Is my dog allergic to chicken



How to determine if poultry is the problem?


Ok, firstly just like humans when it comes to foods there are 2 types of responses that can show, these are intolerances and allergies.


Allergies can be serious but can also cause problems which whilst not serious can seriously affect the quality of your dog's life, hair loss, inflammation, itching, skin Injuries and gastrointestinal problems.


On the other hand a dog may have an intolerance to something which can cause problems that can be uncomfortable but would rarely be serious, sometimes the intolerance may not even bother the dog but bothers their human with issues such as excess or smelly flatulence.


While often confusing, dog food allergies are slightly different from dog food intolerances or sensitivities.  A dog food allergy is when your dog’s body or immune system react to defend your dog’s body.  On the hand, a dog food intolerance or sensitivity is a reaction to a certain kind of food, such as chicken, as a result of your dogs digestive tract.


If you think your dog has an allergy, you should contact your veterinarian, we would always recommend using a veterinarian whom is registered with the www.rfvs.info as these vets have an active interest in raw fed dogs and will be the most up to date with dog nutrition.


Luckily when a protein is identified either through testing or an elimination diet, there is no need for a prescription diet, with almost any allergen, at Dogfoods4u we have a formula that is free from this specific protein.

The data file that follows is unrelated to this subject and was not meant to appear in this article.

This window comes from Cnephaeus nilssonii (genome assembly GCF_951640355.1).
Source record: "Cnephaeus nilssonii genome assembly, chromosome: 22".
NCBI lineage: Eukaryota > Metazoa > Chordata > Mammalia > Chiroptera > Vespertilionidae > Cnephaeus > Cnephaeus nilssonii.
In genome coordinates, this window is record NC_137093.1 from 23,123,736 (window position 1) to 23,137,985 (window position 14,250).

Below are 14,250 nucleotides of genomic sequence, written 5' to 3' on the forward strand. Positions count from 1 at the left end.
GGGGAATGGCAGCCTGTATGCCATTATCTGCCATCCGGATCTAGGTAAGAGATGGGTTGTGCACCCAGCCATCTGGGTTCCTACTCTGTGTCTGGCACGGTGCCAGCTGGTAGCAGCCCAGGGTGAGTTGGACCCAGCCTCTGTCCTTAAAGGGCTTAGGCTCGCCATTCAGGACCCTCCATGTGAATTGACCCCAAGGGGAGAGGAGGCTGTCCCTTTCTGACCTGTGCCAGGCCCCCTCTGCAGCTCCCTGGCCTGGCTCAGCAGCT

Some dogs are genetically predisposed to food allergies, while others may develop them along the way. One way to avoid an intolerance and we highly recommend this, is to alternate the protein being fed to your dog, one good way to achieve this is through our Mixer boxes. The Nutriment rainbow multipack has several different proteins and ensures that your dog has some variety, this product can be found here.


Even if your dog has been eating the same food for years, they could suddenly develop an allergy to one or more ingredients. The exact reason for this is not known, but we know that a dog has to be exposed to the offending food more than once for a sensitivity to develop.


There is ongoing research to determine exactly what makes the dog's immune system more likely to express allergies. For example, puppies treated with antibiotics at an early age could have a higher threat of developing allergies later on life.  This is because antibiotics fundamental change the immune system.


Chicken due to its popularity appears to be a very frequent intolerance or allergy simply because there are many dogs who are consistently fed on this sole protein.


Once your dog’s sensitivity to chicken develops, the problem can worsen. As your dog continues to eat the irritating food, their immune system responds more vigorously over time, inducing those agonizing allergy symptoms.


Treatment

The best way to treat a chicken allergy once it has been identified is to completely remove the ingredient from your dog’s diet. This may mean feeding your dog a special food recommended by your vet or preparing a homemade diet. Always discuss your dog’s new diet with your veterinarian to be sure that it is meeting all of their nutritional needs.


Chicken Allergy Facts

  • Chicken is one of the most common ingredients in dog foods, and also one of the most common allergens for dogs.

  • Some dogs are genetically predisposed to food allergies

  • Symptoms of food allergies include itching, ear inflammation, and gastrointestinal problems


Some of the most common dog food allergies are chicken, wheat, soy, milk, beef, eggs, and corn.  Since chicken is so commonly used in all types of dog food it may be difficult to deduce that your dog has a chicken allergy.


If your dog has an allergy and you're struggling to find a diet that meets their needs, contact us and we can help with your selection.




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